- Ballot Measures
- June 3, 2014 Ballot Measures
- Ballot Endorsements for June 3, 2014 Measures
- November 6, 2012 Measures
- Ballot Endorsements for November 6, 2012 Measures
- June 5, 2012 Measures
- Ballot Endorsements for June 5, 2012 Measures
- November 2, 2010 Measures
- Ballot Endorsements for November 2, 2010 Measures
- June 2010 Measures
- Ballot Endorsements for June 2010 Measures
Fixing Government without Changing the Constitution
Where does this Route Take California?
Reformers could bring consequential change to California government through a variety of routes – such as legislation, executive orders, and statutory initiatives – that leave our constitution untouched. Legislative leaders have proposed a set of internal reforms this session which would allow lawmakers to spend more time scrutinizing and holding public hearings on bills, conduct more oversight of the state bureaucracy, and hold agencies accountable for their performance when budgets are drafted. Gov. Schwarzenegger has pushed to increase the efficiency of the executive branch and sought to eliminate many state boards and commissions. Government reform and tax limitation groups alike have argued for changes in state statutes that could make California government more participatory and efficient.
How Has this Route Been Used in the Past?
Many major shifts in the structure and role of California government have occurred outside of the state constitution. The 1960 Master Plan for Higher Education in California, the development of a large professional staff to make the state legislature more professional and accessible, and the reorganization of and increased funding of state trial courts over the past decade all happened without changing the constitution. While many reform plans would require amending the constitution, real progress can be made through alternate means.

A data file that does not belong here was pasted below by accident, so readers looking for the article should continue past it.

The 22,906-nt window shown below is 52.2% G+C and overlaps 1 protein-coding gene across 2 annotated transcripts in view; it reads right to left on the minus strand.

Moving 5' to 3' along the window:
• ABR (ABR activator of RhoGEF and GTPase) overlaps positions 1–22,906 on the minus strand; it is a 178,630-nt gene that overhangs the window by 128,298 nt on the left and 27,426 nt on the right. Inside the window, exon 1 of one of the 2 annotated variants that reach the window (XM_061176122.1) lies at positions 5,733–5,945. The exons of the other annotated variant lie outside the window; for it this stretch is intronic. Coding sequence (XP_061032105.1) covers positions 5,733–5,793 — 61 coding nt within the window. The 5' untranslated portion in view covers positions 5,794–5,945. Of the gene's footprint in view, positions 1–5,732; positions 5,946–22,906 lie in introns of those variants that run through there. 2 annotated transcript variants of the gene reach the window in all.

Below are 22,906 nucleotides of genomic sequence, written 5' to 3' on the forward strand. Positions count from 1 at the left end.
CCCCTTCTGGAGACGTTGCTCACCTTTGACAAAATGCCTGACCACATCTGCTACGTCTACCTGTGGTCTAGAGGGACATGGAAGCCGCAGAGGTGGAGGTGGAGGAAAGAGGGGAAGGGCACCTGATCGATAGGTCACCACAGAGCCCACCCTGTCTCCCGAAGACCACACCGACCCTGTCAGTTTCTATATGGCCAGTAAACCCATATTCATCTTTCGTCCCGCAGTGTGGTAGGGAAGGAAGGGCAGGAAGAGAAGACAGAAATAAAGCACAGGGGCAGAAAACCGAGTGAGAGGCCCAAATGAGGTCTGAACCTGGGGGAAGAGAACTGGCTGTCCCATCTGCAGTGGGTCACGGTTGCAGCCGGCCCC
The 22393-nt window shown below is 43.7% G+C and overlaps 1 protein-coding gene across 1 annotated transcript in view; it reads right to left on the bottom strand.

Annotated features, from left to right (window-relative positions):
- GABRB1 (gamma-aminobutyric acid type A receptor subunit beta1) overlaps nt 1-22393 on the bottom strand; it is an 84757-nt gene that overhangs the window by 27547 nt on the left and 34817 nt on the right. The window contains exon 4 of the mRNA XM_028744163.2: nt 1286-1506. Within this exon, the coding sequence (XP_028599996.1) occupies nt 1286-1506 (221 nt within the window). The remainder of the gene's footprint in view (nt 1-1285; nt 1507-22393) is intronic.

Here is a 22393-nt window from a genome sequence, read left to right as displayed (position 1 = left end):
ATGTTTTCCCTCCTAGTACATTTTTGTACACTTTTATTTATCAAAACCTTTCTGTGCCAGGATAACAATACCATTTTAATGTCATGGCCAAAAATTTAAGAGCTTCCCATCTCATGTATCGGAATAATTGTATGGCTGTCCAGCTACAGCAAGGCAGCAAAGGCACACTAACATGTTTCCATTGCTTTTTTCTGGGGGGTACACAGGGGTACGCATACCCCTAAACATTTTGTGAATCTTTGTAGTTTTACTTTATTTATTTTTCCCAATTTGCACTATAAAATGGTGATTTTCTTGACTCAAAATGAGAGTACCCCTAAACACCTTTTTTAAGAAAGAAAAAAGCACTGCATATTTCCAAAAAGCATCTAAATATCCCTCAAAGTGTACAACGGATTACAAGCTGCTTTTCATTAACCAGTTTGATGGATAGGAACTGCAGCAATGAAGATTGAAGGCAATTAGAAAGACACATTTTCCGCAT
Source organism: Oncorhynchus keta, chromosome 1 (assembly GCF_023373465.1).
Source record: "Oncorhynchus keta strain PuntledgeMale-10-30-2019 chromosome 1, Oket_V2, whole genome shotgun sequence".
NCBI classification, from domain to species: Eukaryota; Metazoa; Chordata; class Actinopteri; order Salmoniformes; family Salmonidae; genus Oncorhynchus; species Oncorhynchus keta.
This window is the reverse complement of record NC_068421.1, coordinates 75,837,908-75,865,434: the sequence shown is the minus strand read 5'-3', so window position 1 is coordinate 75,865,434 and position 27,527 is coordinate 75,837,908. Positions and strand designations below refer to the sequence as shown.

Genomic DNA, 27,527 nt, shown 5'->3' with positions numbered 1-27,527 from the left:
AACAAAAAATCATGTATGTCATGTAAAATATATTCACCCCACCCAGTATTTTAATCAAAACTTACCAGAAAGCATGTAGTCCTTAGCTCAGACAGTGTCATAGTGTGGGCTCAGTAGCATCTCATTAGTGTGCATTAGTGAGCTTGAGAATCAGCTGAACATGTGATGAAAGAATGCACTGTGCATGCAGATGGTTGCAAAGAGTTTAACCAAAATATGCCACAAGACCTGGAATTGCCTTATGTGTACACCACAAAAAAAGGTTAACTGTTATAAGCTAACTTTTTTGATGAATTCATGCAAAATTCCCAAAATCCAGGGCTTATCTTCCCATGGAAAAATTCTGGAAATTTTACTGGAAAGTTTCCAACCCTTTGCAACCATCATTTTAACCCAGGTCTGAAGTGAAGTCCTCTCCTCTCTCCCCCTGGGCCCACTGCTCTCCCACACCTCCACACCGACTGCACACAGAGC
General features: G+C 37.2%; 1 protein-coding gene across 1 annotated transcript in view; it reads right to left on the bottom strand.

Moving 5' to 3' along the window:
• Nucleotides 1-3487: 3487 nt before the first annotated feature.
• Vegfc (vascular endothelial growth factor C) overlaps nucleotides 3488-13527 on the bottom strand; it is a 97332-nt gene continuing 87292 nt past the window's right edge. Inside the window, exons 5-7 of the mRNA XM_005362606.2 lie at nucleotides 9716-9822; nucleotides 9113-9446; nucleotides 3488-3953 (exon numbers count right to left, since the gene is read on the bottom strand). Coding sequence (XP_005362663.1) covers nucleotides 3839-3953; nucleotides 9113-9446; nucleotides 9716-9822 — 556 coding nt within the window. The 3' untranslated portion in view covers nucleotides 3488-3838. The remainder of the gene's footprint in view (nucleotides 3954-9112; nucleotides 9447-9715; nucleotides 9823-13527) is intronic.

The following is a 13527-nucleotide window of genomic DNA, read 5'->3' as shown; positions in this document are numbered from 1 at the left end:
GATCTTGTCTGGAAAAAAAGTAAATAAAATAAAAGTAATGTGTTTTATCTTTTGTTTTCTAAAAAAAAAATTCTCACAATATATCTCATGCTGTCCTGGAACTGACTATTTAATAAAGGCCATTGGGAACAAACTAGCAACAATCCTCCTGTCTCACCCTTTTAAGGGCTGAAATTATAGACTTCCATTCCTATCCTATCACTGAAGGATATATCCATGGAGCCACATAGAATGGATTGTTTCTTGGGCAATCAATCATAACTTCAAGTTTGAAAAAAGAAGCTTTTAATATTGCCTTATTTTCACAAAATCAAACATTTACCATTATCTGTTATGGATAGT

What are the Pros and Cons of this Route?Pros:
- This sort of change could come immediately, and could occur outside of the combative and expensive world of ballot proposition politics. A governor's executive order can go into effect immediately, and the legislature can pass bills that go into effect the next January 1 or - if they garner two-thirds support as "urgency" measures - when they are signed into law.
- Reforms would not need to raise the many millions of dollars that it often takes to qualify a measure for the ballot and mount a successful campaign.
- Reform that happens outside of the constitution would fall short of bringing the comprehensive change that many say is needed.
What Can I do to Choose This Route?
- Learn about the set of internal legislative reforms than Senate President Pro Tempore Darrell Steinberg is advocating, and about Governor Schwarzenegger’s plan to state eliminate boards and commissions.
- You can also learn about the proposals, both statutory and constitutional, advocated by nonpartisan groups such as California Common Cause, the California League of Women Voters, the California Taxpayers’ Association, and the Howard Jarvis Taxpayers Association.
- You can then contact the governor or your state Senator or Assemblymember to urge them to act now.